One of those plans I made involved Nanowrimo. As you may know, November is National Novel Writing Month, and the folks over at Nanowrimo challenge each and every one of you to write a novel over the 30 days of November.
I find myself looking forward to Nanowrimo eleven months out of the year. Nanowrimo.org is hands-down the best support network for aspiring writers I have ever found. For thirty days, they provide every encouragement to simply write. Pen to paper, fingers to keyboard, internal editor silenced – with duct tape if necessary – letting the words flow.
This is my fourth year participating. While the goal for Nanorwrimo is 50,000 words in 30 days, this year I decided to up my personal ante. My goal was and is to actually FINISH my story this time around. I will not feel I have won if my characters don’t make it to their own finish line, whatever form that might take. And so I decided to take drastic measures.
|The collage for my fundraising page|
So I put together my fundraising page and contacted some of my nearest and dearest and raised enough to attend and to drag my amazing husband along with me. And I bought our plane tickets.
|Uh, oh! Problems ahead|
But my mom, mother-in-law, sister, aunt and best friends had all pledged. I didn't want to go back to them and say, well I tried, but I gave up. Even if they'd understand. I wanted to at least put in a good showing. More, I wanted to have something awesome to share. So I decided to give it my all.
So I wrote, and I wrote, cramming writing into every little bit of time I could squeeze from my schedule. By the time I arrived in San Fransisco around midnight Friday night/Saturday morning, my word count stood at 25,659. I had written just shy of 4,000 words that day; one of my best ever single-day counts in four years of participation. I was still behind, but I figured I could at least catch up with the recommended daily word count before the end of the weekend. And I hadn't given up!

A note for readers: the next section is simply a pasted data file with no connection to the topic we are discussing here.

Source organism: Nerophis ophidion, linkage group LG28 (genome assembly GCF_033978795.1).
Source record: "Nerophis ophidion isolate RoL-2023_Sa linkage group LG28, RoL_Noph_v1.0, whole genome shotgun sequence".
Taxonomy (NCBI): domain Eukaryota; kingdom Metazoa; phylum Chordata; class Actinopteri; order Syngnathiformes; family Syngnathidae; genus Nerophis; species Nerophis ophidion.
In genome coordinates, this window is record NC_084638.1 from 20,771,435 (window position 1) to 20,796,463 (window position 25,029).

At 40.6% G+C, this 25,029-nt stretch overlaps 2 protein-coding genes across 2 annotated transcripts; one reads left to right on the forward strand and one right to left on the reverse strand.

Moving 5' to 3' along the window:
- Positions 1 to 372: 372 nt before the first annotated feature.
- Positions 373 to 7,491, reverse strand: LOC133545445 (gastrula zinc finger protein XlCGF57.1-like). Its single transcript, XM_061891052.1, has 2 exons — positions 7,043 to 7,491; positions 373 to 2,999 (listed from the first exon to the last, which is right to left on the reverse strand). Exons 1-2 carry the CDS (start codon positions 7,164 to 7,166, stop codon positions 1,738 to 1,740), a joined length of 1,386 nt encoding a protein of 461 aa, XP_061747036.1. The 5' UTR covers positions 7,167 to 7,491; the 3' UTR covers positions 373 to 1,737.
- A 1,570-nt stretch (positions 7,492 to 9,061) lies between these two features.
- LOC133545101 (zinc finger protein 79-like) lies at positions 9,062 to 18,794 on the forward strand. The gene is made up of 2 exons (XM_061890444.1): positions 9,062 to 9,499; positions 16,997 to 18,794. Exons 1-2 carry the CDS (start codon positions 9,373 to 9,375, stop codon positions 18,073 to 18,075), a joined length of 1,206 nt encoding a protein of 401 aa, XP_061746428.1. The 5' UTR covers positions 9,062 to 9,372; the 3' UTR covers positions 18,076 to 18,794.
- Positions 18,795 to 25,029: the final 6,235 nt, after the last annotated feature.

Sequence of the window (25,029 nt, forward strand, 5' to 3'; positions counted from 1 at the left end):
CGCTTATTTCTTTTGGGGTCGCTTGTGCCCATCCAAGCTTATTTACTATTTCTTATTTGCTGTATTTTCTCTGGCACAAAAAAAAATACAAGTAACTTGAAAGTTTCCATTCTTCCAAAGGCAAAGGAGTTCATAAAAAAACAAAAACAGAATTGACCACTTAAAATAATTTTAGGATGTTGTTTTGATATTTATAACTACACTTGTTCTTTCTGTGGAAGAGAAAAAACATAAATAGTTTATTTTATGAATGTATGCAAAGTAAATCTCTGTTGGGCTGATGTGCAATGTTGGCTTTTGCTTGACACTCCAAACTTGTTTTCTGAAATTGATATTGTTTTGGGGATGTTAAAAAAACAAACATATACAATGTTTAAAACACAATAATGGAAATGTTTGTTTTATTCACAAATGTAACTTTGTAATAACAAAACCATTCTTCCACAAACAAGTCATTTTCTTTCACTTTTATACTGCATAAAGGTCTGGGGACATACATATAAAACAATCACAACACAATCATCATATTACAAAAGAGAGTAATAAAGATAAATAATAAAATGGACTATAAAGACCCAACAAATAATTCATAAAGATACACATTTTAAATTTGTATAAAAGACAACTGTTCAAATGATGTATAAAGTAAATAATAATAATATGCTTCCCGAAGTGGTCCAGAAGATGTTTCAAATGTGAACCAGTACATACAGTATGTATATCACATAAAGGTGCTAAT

|what I saw of San Francisco|
But I still had nearly 8,000 words to go, and only five hours during which to write if I wanted to "win" that night.
The way the night works is from 4-5pm there's cocktail hour, with an open bar. Joe and I showed up late, because more than one drink and my literary hopes would have certainly been dashed for the night. At 5pm, doors to the ballroom itself opened and everyone scurried in to find their seats.
|The Julia Morgan ballroom turned writers' haven|
There were speeches and word sprints (where you try to write as fast as you can for a specific period of time) and raffle drawings and all sorts of other fun and interesting things and I can't tell you about any of them; I was trying to focus so hard on writing. I did help myself to the candy bar, and spent the evening hopped up on cinnamon jelly beans, which seemed to work even better than chocolate to my amazement. At some point, Joe went out to the buffet and brought back dinner for me. Later in the evening he delivered a German chocolate cupcake, and at 10pm, a freshly baked chocolate chip cookie and milk. And still I wrote (do you see a theme here?)
But the amazing thing is, I truly like my story! It's ungainly, and awkward and needs a huge amount of revision, but I'm more than two thirds of the way through the plot and it's fun! I have never made it so far into the plot in any of my other previous novels. And now I have another twelve days (ten now as I took the past two days off) to finish the first, horribly rough draft of Jane's, my 13 year old protagonist's, story.
I'm still stunned that I actually did it! On Sunday I wrote 15,932 words. To give you something to compare it to that's roughly equivalent to about 59 pages in a trade paperback. Even today I'm still stunned and walking on air every time I think about it. I did something I truly thought couldn't be done. I thought I'd lost my opportunity when my word count slipped so low last week.
If you're curious about my story, you can check out the plot synopsis I wrote on November 1st on my Nanowrimo page. The story has definitely morphed since then, but that's where it started.